Sue - It really was! This is the first in a series of workshops that they are running and they are all funded so it was free to go along. Most of the people attending were from London! I'll give you a shout when I get more info through about the other ones.

DJ - It was incredible! There is just so much information...and things to look at! I was in my element (although did find it slightly overwhelming). Like Sue, I will give you a shout when I get more info on the other ones.

Talon - Hope the assignment went well. I laughed too...and my imagination just ran riot!

What I did find interesting was what had and, more importantly, hadn't been kept. There were a lot of official documents and letters as well as a hell of a lot from local wealthy families which got me thinking about who deems what should and shouldn't be kept. The pauper letters told us much more about how the majority lived and it would have been interesting to have had more stuff like that. It led us onto a discussion about Oral history and I found out that the Center are running another workshop on the 2nd of May all about how to record oral history which I am going to go along to. I loved every second of it.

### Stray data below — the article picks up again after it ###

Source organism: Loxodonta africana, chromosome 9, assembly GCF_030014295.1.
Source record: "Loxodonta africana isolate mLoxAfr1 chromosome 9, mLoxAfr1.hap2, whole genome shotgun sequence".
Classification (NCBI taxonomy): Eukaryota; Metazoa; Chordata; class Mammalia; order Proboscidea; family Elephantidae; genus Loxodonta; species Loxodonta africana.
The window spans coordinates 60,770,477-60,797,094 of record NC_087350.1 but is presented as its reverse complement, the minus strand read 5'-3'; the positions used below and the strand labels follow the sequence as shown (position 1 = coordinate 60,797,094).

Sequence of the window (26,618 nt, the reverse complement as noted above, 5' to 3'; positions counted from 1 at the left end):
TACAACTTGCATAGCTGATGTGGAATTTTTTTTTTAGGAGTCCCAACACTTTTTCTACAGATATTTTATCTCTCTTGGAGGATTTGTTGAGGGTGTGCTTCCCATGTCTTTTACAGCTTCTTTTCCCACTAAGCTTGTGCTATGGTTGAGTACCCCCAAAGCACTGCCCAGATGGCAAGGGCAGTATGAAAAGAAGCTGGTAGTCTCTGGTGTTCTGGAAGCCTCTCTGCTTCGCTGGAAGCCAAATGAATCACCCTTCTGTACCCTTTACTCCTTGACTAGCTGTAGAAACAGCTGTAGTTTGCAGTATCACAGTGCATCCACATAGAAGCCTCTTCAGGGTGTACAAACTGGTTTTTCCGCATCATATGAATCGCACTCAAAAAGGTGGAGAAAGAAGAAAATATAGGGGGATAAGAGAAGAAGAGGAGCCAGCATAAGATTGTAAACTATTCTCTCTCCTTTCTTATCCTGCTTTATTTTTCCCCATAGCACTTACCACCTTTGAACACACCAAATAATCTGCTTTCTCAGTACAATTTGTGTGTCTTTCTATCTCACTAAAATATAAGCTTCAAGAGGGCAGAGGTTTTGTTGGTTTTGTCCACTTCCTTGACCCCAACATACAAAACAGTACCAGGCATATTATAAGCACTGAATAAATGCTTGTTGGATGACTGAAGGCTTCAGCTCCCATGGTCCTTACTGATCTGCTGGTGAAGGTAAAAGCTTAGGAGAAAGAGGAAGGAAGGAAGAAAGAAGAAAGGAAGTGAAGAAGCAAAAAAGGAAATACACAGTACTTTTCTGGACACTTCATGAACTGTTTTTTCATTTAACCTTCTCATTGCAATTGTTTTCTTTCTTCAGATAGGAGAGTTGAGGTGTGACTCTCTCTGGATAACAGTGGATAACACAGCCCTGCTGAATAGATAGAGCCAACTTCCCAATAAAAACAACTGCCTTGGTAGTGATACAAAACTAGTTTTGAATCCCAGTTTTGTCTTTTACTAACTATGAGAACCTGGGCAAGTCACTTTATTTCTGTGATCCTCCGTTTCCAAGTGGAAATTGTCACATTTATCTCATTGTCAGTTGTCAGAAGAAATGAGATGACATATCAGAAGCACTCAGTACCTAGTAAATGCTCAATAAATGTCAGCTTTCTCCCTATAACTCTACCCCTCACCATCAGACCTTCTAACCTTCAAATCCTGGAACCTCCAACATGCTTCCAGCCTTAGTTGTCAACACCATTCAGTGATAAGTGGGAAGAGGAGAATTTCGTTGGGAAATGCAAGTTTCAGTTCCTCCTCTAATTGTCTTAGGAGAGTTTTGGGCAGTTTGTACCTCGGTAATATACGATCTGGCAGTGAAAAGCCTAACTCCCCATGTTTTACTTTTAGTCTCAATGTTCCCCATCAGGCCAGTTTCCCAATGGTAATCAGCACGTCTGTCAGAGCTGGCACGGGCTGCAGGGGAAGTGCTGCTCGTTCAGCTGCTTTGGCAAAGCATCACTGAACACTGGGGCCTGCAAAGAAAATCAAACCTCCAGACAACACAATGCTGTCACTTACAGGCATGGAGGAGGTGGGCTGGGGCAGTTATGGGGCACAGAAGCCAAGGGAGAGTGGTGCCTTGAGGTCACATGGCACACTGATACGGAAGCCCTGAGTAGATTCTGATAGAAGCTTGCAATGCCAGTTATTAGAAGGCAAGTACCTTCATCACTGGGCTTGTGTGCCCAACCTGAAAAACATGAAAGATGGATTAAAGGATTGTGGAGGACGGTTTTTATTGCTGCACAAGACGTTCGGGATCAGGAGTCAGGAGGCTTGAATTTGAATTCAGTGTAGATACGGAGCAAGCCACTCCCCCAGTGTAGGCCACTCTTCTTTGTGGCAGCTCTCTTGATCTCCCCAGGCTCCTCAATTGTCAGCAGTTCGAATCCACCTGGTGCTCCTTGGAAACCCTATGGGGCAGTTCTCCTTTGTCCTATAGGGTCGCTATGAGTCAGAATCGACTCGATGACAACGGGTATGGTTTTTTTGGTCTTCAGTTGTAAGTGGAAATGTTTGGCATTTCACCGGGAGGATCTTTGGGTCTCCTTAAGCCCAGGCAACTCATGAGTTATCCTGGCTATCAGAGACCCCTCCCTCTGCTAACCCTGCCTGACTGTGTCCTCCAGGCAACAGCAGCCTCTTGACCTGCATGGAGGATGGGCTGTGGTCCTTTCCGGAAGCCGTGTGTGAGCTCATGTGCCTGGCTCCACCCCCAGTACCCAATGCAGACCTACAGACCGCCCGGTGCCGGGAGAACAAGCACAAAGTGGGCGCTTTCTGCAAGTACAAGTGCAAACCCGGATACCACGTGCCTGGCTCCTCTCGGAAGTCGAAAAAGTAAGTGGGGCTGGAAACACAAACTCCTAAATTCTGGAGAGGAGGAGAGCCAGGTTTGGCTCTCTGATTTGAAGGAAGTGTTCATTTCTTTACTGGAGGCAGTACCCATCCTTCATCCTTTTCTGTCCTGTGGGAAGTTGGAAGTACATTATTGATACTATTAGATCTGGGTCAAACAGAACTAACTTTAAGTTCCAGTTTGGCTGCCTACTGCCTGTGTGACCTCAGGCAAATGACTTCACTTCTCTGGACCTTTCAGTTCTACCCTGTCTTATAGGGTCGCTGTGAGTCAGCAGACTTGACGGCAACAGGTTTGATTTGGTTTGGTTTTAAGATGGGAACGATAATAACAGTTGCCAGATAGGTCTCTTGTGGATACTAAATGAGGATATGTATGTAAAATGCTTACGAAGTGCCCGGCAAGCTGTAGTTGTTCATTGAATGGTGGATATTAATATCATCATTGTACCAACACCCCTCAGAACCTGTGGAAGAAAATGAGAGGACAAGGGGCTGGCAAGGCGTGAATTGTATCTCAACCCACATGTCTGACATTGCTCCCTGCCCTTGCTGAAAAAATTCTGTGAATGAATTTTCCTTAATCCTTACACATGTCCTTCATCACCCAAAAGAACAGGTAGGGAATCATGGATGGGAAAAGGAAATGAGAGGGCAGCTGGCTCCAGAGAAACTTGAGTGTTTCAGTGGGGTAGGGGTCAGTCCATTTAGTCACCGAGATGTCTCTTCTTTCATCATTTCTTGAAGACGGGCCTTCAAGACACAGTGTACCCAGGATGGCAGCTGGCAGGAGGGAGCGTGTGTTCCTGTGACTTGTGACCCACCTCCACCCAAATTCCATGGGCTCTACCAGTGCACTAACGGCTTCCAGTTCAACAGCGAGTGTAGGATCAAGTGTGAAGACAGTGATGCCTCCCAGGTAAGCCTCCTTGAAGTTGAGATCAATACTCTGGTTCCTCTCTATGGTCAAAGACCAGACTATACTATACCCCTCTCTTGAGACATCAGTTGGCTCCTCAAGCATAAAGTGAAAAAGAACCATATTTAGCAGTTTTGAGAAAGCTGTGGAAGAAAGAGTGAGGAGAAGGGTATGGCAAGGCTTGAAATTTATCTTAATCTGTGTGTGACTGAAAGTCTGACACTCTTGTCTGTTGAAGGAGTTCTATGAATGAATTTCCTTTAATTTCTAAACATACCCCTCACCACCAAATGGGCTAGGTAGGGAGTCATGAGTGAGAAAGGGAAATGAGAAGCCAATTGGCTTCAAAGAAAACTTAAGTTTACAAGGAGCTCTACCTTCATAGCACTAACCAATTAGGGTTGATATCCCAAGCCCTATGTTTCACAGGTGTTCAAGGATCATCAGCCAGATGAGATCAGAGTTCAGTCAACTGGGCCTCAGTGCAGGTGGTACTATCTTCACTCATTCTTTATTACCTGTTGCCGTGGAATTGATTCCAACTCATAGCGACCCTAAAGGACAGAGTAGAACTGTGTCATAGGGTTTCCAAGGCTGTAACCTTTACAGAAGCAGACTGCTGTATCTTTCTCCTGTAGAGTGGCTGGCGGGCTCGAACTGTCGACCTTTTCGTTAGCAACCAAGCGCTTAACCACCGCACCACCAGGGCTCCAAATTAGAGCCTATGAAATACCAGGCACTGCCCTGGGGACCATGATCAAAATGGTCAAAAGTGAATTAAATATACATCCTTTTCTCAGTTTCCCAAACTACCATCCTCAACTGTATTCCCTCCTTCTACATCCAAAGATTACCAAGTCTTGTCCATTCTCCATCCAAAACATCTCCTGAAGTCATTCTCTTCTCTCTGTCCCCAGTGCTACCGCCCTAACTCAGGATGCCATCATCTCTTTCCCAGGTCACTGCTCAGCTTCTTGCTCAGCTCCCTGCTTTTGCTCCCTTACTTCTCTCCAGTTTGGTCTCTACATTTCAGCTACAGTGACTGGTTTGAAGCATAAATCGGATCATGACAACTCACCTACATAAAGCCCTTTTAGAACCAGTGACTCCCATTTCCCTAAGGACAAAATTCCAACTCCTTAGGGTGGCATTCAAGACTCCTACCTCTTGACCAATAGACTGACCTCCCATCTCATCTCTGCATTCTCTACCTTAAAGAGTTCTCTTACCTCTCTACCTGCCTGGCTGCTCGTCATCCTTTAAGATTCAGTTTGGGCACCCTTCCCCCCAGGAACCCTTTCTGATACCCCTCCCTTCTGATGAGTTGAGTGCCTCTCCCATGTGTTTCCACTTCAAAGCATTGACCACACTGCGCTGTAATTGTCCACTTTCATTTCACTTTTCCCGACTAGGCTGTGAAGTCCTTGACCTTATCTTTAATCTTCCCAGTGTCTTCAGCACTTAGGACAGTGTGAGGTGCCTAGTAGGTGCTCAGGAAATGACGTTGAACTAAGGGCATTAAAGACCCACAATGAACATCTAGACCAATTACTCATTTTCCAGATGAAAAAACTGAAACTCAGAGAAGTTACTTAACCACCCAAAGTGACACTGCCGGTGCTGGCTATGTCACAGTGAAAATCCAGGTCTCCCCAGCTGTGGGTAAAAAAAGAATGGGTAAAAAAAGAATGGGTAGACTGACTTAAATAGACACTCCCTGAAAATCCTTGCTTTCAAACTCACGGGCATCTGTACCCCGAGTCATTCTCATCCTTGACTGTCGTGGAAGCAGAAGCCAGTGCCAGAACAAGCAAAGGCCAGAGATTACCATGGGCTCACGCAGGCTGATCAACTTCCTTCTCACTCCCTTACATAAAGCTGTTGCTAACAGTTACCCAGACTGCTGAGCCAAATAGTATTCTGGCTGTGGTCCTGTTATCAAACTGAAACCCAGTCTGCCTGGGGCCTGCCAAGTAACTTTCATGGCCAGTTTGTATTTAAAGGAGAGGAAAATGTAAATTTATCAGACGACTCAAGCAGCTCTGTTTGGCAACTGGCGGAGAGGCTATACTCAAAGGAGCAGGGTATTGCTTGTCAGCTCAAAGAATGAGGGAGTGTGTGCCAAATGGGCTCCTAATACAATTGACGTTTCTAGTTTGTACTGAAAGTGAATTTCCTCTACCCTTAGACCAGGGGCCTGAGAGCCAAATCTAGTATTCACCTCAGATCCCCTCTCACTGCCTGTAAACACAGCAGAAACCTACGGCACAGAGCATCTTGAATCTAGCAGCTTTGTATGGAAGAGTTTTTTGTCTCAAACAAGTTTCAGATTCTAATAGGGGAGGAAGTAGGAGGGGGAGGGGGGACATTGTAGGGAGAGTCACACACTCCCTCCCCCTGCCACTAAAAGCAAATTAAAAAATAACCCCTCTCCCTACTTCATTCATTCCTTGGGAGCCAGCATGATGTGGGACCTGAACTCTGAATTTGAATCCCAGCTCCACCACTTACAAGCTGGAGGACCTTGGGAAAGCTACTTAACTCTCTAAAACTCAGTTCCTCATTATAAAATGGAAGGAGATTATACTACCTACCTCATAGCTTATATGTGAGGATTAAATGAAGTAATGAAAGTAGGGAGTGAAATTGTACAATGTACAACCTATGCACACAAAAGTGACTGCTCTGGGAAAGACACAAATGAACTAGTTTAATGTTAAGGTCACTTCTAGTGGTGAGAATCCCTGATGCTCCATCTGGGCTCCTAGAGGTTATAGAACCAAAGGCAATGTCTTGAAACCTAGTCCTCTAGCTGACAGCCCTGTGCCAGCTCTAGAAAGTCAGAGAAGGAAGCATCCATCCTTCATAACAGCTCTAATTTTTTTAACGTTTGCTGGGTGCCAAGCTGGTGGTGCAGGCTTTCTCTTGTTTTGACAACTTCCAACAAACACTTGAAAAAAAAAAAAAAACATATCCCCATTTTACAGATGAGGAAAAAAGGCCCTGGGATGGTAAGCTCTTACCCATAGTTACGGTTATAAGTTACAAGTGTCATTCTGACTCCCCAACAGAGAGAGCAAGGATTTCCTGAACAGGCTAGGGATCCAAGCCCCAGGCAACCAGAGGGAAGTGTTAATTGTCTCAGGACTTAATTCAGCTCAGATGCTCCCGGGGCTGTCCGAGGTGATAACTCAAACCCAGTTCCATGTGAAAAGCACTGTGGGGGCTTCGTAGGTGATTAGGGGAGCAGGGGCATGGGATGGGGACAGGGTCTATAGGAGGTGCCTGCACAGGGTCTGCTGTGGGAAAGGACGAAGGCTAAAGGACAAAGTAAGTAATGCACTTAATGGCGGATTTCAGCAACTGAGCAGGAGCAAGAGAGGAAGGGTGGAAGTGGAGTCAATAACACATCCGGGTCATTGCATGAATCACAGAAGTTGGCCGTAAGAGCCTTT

Meeting lovely like-minded people too was a bonus :-)

C x

Mel said...

Oh yeah...I'd hate to be the guy with the long stretch of road, do all the work to keep it up and have some useless layabout not tend to their itty bitty piece. :-/
Wow those kids sure pissed off their mom! LOL Who says you can't control from the grave?! ;-)

All this STUFF is amazing--and that they kept more of the wealthy folks 'stuff' kinda accentuates what he-who-lived-in-the-dark-ages tells me....it's a "class" society. NOT that we don't have that, cuz we do. But we were putting up dividers on trains for 'coloured folk'--says a whole lot about what this society was about for a while. *sigh*
Ohhhh..but what gems you got to look at and photograph and doodle about. And you get to do it again?! Seriously? 1704....the only thing we have from 1704 are rocks. LOLOL TRUE.
How amazing. And LOOK at those awesome signatures! Back when penmanship MATTERED.

Just looking and listening--I'm on sensory overload!!!

Judith Logan-Farías said...

You have indeed been as busy as a bee, lately!!! I love your tree of life drawing! very original!